An old fossil in Germany. Getty images

Plesiosaurs were giant, four finned, and fierce looking marine carnivores that roamed the waters of Antarctica 150 million years ago. Now, a team of researchers from Argentina found the remains of this prehistoric beast.

Measuring up to 12 meters in length, this reptile was an imposing predator. It roamed the Earth during the late Jurassic period and is now the most ancient creature ever discovered on the icy continent.

Paleontologist José Patricio O'Gorman, the researcher at the Museo de la Plata (MLP) and CONICET, commented that "this record of plesiosaurus is 80 million years older than what was known for Antarctica," in a report by Agencia Ty-UNLaM.

"It was the first paleontological campaign that we carried out in this outcrop that is like a frozen sea of 150 million years in an excellent state of conservation," said the main author of the study that was accepted to be published in the scientific journal Comptes Rendus Palevol.

The site where the remains were discovered is a two-hour helicopter journey from Argentina's Marambio Base on the tip of Antarctica.

The team of researchers from the University of La Matanza near Buenos Aries was pleasantly surprised because they knew that Antarctica's harsh climate is not conducive to the preservation of fossils or animal remains of any kind.

"The discovery is pretty extraordinary because the rock types at the site weren't thought conducive to the preservation of bones, like the vertebrae of this marine reptile," Soledad Cavalli, a paleontologist at the University of La Matanza said in a Phys report.

During the time when the animal lived, the continents were not as fragmented as they are now. Before the continental drift, Australia, New Zealand, India, Madagascar, Antarctica, Africa, and South America were all a part of a larger landmass known as the Gondwana continent.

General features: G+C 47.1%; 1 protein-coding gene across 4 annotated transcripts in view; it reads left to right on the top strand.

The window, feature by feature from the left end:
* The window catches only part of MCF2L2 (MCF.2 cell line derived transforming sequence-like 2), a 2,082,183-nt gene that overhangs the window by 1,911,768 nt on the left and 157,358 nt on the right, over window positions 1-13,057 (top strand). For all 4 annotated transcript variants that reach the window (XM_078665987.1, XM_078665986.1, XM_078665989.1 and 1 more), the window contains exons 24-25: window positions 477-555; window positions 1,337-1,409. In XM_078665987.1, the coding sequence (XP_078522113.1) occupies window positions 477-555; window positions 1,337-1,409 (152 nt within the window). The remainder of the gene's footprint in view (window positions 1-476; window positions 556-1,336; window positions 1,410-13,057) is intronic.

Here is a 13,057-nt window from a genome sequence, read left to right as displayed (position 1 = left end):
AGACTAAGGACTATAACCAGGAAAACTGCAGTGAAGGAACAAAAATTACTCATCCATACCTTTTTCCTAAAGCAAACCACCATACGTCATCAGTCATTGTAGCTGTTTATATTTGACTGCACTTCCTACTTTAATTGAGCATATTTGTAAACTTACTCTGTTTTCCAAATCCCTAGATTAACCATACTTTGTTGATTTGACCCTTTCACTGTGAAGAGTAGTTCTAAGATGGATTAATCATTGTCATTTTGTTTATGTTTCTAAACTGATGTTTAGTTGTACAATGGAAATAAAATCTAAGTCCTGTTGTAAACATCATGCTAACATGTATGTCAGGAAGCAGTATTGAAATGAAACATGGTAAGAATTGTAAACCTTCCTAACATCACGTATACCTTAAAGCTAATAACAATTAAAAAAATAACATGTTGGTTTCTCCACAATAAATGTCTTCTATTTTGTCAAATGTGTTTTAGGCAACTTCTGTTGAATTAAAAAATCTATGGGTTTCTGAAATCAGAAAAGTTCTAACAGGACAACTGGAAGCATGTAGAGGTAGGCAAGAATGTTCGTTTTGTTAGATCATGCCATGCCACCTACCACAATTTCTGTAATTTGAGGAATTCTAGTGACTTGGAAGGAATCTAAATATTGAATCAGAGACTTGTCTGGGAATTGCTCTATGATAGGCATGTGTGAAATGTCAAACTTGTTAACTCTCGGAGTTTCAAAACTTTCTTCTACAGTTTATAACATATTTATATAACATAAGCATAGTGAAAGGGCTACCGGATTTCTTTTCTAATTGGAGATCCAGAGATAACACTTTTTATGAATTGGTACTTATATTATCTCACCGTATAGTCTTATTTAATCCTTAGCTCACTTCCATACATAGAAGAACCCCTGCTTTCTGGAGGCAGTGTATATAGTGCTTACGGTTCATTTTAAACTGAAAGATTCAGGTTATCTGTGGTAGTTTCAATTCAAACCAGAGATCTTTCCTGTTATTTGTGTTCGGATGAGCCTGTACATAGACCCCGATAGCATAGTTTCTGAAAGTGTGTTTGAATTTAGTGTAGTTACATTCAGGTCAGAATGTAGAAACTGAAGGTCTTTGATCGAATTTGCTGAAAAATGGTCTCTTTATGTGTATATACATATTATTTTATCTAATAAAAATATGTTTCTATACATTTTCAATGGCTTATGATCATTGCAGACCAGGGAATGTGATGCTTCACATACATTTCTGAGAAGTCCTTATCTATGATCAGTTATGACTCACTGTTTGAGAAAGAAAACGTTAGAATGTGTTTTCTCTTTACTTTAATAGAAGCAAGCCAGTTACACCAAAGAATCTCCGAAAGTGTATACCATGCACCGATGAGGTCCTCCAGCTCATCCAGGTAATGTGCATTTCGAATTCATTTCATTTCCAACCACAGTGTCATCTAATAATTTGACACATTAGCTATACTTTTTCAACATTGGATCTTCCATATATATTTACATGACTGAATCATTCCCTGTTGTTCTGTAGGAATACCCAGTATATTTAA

Plesiosaur were fascinating creatures. A report by International Business Times recently said that a study found out that the plesiosaur used to move not by swimming like sharks or whales but flew underwater, much like modern-day Penguins and sea turtles.

The team of paleontologists from the University of Bonn, Germany, with colleagues from Japan and France found that the oldest plesiosaur species ever discovered, moved through this unique form of underwater propulsion.

The oldest plesiosaur species comes from the youngest part of the Triassic period and is about 201 million years old.

Plesiosaurs figured out a more efficient way to expend energy while swimming was by gliding instead of furiously pushing water with their modified limbs which they started using like birds use their wings during flight.

Their body structure also enabled them to move in a unique way only a few modern-day aquatic animals and birds possess. They had a very small head compared to their long, streamlined neck. They had a very stout body with strong muscles that helped acquire this new movement pattern that we see even today.